Daily News Online

Thursday, 2 February 2012






Marriage Proposals
Government Gazette

Educational policy and employment

The government has arrived at the decision to take the necessary measures to encourage more secondary students into following the Science and Commerce streams of education, and none could question the soundness of the thinking behind this initiative. On the face of it, such moves could prove to be the long awaited antidote to the problem of educated unemployment. If youth unrest is to be effectively addressed, then, it is more employable youngsters that the country needs.

It is the problem of relevance which has been bedeviling higher education in particular in this country over the decades. While successive governments have been addressing their minds to this seemingly complex issue, very little or nothing has been done about it. Admittedly, this is a somewhat convoluted issue but it is not beyond resolving and we call on the government to be single-minded in its determination, on this occasion, to resolve the problem, at least to a degree.

There is much to recommend the government's project of establishing National Schools in all parts of the country, on an equitable basis. Just the other day, at a function held at ANCL, Education Minister Bandula Gunawardene, who graced the occasion as Chief Guest, spoke elaborately on the legendary C.W.W. Kannangara's much commended Central School system of yesteryear which did this country proud. The National School of the future, he said, would be modeled on the Father of Free Education's Central School which produced the brains which went on to keep the state system of Sri Lanka in such good trim. In fact, the ministers and state functionaries, both past and present, are numerous who hail from the country's Central School system.

Those who witnessed the Central School in operation in its heyday would vouch for the fact that this school system was second to none. Today, many an administrator, parent and elder complains bitterly about the quality of teaching in the English medium but in those times, the Central School could measure up to any of the more fancied metropolitan based schools with regard to English medium education. So, vibrant and qualitatively high were the Central Colleges.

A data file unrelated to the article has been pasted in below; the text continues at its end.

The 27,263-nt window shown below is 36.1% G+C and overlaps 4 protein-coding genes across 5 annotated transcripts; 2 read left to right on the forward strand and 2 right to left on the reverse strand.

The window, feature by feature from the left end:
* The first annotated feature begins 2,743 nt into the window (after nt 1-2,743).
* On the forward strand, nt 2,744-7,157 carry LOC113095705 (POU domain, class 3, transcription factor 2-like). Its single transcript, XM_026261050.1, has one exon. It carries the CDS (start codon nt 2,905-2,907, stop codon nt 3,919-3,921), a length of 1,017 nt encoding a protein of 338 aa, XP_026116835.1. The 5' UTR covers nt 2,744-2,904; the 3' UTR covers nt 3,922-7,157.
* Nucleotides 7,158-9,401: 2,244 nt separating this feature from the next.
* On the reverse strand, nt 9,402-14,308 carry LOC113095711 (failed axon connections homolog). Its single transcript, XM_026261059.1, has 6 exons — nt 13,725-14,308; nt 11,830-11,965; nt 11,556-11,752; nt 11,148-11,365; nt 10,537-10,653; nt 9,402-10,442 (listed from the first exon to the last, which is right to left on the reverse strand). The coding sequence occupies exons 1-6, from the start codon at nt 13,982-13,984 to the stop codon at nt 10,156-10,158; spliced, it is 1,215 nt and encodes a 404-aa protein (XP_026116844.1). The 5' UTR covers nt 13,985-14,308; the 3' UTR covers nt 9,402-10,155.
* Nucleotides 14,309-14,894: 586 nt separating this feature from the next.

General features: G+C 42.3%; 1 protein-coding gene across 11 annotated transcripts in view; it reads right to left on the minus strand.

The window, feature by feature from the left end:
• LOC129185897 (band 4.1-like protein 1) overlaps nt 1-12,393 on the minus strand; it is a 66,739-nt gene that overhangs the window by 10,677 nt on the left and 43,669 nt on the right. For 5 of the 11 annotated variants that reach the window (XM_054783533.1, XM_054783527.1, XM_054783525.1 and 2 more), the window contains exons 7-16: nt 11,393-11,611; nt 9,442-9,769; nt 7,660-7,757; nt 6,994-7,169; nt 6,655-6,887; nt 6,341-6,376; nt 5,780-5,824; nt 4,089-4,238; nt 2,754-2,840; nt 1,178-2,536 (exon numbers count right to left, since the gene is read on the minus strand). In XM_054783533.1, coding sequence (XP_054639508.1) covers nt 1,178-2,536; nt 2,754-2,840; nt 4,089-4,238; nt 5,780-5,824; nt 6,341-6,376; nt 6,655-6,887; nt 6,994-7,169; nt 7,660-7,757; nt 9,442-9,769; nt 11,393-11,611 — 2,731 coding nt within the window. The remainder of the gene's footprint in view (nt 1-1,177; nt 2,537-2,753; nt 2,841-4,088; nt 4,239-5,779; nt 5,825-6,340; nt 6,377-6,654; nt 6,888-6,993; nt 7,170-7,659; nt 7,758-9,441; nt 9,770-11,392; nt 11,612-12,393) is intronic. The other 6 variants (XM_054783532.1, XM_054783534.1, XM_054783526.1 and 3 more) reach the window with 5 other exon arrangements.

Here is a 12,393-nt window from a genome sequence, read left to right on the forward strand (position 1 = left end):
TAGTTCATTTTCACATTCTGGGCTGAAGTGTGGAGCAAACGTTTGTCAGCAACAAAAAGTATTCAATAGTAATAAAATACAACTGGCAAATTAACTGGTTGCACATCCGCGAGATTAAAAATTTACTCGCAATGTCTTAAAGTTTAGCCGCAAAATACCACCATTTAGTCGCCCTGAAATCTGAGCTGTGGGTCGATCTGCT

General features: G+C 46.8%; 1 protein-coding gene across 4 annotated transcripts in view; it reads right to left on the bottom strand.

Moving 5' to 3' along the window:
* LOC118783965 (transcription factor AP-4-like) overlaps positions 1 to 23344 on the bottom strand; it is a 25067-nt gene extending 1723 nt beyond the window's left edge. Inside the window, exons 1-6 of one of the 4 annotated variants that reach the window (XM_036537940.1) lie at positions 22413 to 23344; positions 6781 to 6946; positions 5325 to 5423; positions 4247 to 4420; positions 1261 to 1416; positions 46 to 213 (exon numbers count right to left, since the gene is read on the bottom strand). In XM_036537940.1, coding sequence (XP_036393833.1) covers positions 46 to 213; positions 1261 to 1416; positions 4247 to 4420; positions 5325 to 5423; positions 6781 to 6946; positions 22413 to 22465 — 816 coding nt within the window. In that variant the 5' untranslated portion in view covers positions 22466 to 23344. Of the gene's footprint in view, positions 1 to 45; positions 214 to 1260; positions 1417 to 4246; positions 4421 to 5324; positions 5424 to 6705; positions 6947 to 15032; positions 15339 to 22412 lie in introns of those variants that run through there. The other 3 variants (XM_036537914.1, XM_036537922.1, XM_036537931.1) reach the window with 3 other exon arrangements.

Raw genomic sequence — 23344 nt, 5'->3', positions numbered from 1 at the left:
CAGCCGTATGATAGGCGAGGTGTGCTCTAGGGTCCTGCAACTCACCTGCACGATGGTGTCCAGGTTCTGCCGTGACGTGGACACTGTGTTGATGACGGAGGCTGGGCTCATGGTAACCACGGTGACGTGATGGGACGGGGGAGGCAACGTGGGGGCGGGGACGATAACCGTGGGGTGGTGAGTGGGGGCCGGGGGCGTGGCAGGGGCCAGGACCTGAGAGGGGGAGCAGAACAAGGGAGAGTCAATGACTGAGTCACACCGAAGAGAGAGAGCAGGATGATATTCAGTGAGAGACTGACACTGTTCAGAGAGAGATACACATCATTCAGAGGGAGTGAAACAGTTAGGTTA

Minister Gunawardene went on to explain that the Central School lacked none of the essentials that are today considered necessary for a broad-based liberal education. For instance, they possessed well-equipped laboratories and libraries which turned out scores of top quality scientists. Besides, they catered to both sexes and this enabled the student to 'face the challenges of the future' on the personal plane, the minister observed.

Therefore, it cannot be argued that this country lacks the educational expertise required to usher in an educational revival. What is needed is a systematic endeavour to put things right, with a strong sense of priorities. Hopefully, more and more monetary resources would be siphoned to the educational sector to enable these projects to bear fruit. We believe education should continue to be a top priority area in the country's development agenda.

It could be noticed that the majority of secondary students have opted to study Arts over the years. Is this tendency on account of a 'natural inability' on the part of the average Lankan student to pursue Science and Commerce based courses? This is an issue that needs to be addressed in an enlightened and informed manner.

Considering the innate potential of the human mind, it cannot be accepted that a 'natural inability' prevents the average local secondary student from pursuing Science and Commerce based educational courses successfully.

Rather, it is the lack of opportunity that has been preventing the student from opting for Science or Commerce, generally.

Over the years, the National or Central School concept has been allowed to slide off the consciousness of our educational and policy planners. Consequently, a great many provincial schools have been steadily deprived of the capability to cater to the full range of local educational needs.

This is a prominent factor in the inability of the average rural-based secondary school to produce Science and Commerce capable students. In the task of increasing the number of students pursuing Science and Commerce, these facts need to be borne in mind. We call on the state to go vigorously ahead with its island-wide National Schools project.

Can railway accidents be prevented?

Few months back it was reported that there had been a major train accident where a train had crashed into the observation saloon of another train, and the consequence of it had been disastrous. Apart from the financial loss incurred by the government, lives have been lost and many were injured including the driver and assistant of one of the trains.

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Socio-economic Scene

Conserving SLís Wetlands

February 2nd each year is World Wetlands Day, the anniversary of the February 2, 1971 signing of a Convention on Wetlands of International Importance at Ramsar, an Iranian town on the Caspian Sea. The aim of what has come to be known as the Ramsar Convention was Ďthe conservation and wise use of all wetlands through local and national actions and international cooperation,

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Economic development and creative leadership:

Work with integrity and succeed

All these programmes which I have mentioned above have social, research and technological content with substantial amount of opportunities for techno-managerial experts. Students can carve out their own niche areas and prepare themselves for contributing quality techno-managerial support which will enable execution of the economic programmes in time and at internationally competitive costs.

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